Changeling continues Clint Eastwood’s recent streak of really great movies that started with Mystic River back in 2003. Eastwood’s experience in creating dramatic tension and interesting characters in front of the camera spans decades, so its no surprise that he is able to do the same from behind the camera as well. Changeling features all the characteristics of recent Eastwood-directed films that we’ve come to expect; great acting, great pace, great plot development, and what I am most blown away by is the fantastic cinematography. Overall, Changeling is a good movie, but neither Eastwood’s greatest or worst in recent times, most likely due to the nature of the subject matter with respect to widespread appeal.
Synopsis: Christine Collins is a single mother living in 1920’s Los Angeles. She is employed at a local telephone exchange and is rather isolated as she mostly keeps to herself and her son. When her son goes missing, a very distressed Collins is forced to deal with the corrupt and overburdened LAPD, which is desperate for positive publicity to win back public support. Maybe a little too desperate, as they hatch a scheme to publicly reunite Collins with her son as a shining example of their fine work by passing another vagabond boy off as her son. Collins is unable to do anything, as the police go to great lengths to convince her and the public as well that this is her son when he is clearly not. Pastor Gustav Briegleb, who has publicly attacked the crooked ways of the police, joins Collins to help her all that he can. He convinces her to fight the corruption, and when she does she inflicts the wrath of Captain J.J. Jones, but also sets into motion a series of events that will unravel the mystery of her son’s dissapearance as well as the police department itself as it tries to cover up its mistakes. Based on a true story.
Acting: Angelina Jolie (Wanted) plays a dramatic role here as Christine Collins. Her experiences from playing a mother in the film A Mighty Heart as well as now in real life have payed dividends, as her performance in this film, while not ground-breaking, is entirely convincing and a welcome departure from seeing her in so many action roles. She captures Collins’ isolation and total devotion for her son perfectly. John Malcovich (Burn After Reading) plays Pastor Briegleb and performs well despite little background info being presented about who this person is/was. Michael Kelly (TV’s The Sopranos) is notable as a police detective, as is Jason Butler Harner (Next) as a sociopath murderer. Unfortunately, this movie has a few poor performances too, Jeffery Donnovan (TV’s Burn Notice) is not consistent throughout the movie, and neither are a few of the child actors. (20/25)
Plot/Script: Overall, the plot is simple enough, never lulls, and manages to maintain an anxious but thrilling tone throughout. The way in which the plot unfolds keeps your attention and reveals just the right amount of information without giving anything away such that all the twists are unexpected. The script is well written, all the characters have believable lines, and it is easy to understand the emotional struggles going on within. I found it interesting how many of the lines were written to help explain the thought processes of the different characters and this helped to make them more believable. The only problem might be that since this movie relies on the bond between mother and son as its primary driving force this may alienate some people, especially when there is no action or “revenge aspect” which might be a draw to other dramatic thrillers. (21/25)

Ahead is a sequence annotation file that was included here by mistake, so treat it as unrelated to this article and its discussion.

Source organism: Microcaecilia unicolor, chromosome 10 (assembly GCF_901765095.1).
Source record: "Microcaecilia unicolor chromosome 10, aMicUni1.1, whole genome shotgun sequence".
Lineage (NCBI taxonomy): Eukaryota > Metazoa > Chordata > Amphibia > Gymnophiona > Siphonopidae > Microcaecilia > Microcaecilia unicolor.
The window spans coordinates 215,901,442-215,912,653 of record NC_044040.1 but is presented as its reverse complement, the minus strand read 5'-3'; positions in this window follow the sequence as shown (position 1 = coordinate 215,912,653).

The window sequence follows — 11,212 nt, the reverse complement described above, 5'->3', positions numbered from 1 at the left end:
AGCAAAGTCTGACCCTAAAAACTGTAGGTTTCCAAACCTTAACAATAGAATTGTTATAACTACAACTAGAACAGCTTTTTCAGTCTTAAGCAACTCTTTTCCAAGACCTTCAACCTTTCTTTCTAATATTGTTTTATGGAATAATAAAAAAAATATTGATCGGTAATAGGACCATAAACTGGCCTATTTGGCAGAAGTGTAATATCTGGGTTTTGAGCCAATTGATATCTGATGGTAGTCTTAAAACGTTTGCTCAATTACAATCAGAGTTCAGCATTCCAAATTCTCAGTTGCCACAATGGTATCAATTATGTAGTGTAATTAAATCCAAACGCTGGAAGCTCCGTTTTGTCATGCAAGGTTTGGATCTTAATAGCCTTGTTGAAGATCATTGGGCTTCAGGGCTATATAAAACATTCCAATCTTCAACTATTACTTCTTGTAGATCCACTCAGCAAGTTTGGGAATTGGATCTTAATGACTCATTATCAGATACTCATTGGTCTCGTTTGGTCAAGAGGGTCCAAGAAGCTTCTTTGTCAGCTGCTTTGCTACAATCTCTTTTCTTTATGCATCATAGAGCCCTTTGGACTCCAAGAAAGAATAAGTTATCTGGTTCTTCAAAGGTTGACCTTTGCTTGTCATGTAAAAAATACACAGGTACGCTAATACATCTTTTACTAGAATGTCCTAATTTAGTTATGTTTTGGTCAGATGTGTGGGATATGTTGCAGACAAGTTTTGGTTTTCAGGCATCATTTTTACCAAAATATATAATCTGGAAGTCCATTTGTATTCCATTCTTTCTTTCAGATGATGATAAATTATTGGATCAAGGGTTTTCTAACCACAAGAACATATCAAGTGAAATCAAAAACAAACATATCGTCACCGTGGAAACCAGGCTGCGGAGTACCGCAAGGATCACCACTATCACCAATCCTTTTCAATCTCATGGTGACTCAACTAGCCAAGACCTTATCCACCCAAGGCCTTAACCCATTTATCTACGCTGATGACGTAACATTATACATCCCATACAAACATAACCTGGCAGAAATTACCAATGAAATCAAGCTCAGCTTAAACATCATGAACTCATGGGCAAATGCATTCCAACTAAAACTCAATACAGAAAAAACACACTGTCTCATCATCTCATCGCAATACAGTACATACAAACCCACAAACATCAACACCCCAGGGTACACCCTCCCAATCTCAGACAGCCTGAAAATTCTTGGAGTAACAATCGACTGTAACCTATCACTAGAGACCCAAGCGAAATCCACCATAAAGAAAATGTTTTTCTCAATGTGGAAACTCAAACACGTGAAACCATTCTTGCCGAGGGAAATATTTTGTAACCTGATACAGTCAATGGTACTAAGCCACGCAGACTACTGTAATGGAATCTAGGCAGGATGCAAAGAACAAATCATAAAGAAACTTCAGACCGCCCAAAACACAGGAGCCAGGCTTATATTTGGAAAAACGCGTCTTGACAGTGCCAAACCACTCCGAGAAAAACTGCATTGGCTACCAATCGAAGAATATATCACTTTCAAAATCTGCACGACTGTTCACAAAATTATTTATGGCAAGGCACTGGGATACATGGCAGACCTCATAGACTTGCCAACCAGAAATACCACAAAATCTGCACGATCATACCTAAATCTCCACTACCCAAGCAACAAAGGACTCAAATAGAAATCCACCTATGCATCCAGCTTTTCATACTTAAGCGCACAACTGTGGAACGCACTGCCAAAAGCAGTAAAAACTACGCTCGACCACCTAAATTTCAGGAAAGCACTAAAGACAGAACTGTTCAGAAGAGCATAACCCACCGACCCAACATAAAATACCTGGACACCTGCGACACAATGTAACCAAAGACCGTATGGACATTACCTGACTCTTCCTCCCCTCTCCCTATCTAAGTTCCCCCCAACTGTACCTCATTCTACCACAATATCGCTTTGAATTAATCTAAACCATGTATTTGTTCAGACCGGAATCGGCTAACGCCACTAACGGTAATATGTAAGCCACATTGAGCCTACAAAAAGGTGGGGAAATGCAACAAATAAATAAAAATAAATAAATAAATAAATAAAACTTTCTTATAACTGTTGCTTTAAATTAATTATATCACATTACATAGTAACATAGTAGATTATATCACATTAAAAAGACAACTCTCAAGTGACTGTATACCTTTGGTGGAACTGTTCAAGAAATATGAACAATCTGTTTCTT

Direction: Eastwood flaunts his talents as director here. The colors and tones are drab to reflect the tone, with emphasis on reds and yellows at times as an artistic touch and to show the warmth of spirit of a handful of characters. I appreciate the way the movie is constructed, Eastwood chooses to release only bits of information about what happened, only revealing everything at the end, which is how it should be. You don’t want to go into a movie thinking you know what will happen, which is what I thought would happen with this movie. Fortunately, even if you think you know the general idea of this movie, Eastwood knows what it takes to surprise you and keep your attention. (24/25)
Editing/Music/X-Factor: The X-Factor of this movie is Eastwood’s ability to create a realistic historical environment in which the story takes place. Eastwood effortlessly captures life in the 1920’s without anything seeming forced, making the movie seem like it could have happened today with the same outcome. However, because of the isolated focus of this movie its neither ground-breaking nor universally applicable its messages may have limited appeal. Editing and music are strong enough, pacing is not forced and nothing drags on too long, and the music is never a nuisance or lacking at appropriate times. (20/25)
What Kept Me Watching: An intriguing story that is deeper than first perceptions would suggest, some fine examples of acting, and Eastwood’s signature ability to make history live.
What Killed It: Limited appeal and a few acting issues may be enough to steer some away.
Summary: Add Eastwood’s wealth of experience making history believable to Jolie’s ability to make characters believable and you won’t be disappointed.
Final Rating: (85/100) = B